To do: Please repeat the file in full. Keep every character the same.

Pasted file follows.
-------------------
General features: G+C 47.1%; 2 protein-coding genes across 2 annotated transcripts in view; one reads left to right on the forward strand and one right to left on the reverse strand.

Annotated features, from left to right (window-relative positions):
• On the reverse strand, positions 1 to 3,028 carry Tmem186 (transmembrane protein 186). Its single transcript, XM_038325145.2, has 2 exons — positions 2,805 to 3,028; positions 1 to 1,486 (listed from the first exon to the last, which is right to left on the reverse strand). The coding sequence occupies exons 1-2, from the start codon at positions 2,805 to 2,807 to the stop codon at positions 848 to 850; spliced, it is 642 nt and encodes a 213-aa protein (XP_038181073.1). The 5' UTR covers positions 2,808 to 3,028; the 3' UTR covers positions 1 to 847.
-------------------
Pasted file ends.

General features: G+C 47.1%; 2 protein-coding genes across 2 annotated transcripts in view; one reads left to right on the forward strand and one right to left on the reverse strand.

Annotated features, from left to right (window-relative positions):
• On the reverse strand, positions 1 to 3,028 carry Tmem186 (transmembrane protein 186). Its single transcript, XM_038325145.2, has 2 exons — positions 2,805 to 3,028; positions 1 to 1,486 (listed from the first exon to the last, which is right to left on the reverse strand). The coding sequence occupies exons 1-2, from the start codon at positions 2,805 to 2,807 to the stop codon at positions 848 to 850; spliced, it is 642 nt and encodes a 213-aa protein (XP_038181073.1). The 5' UTR covers positions 2,808 to 3,028; the 3' UTR covers positions 1 to 847.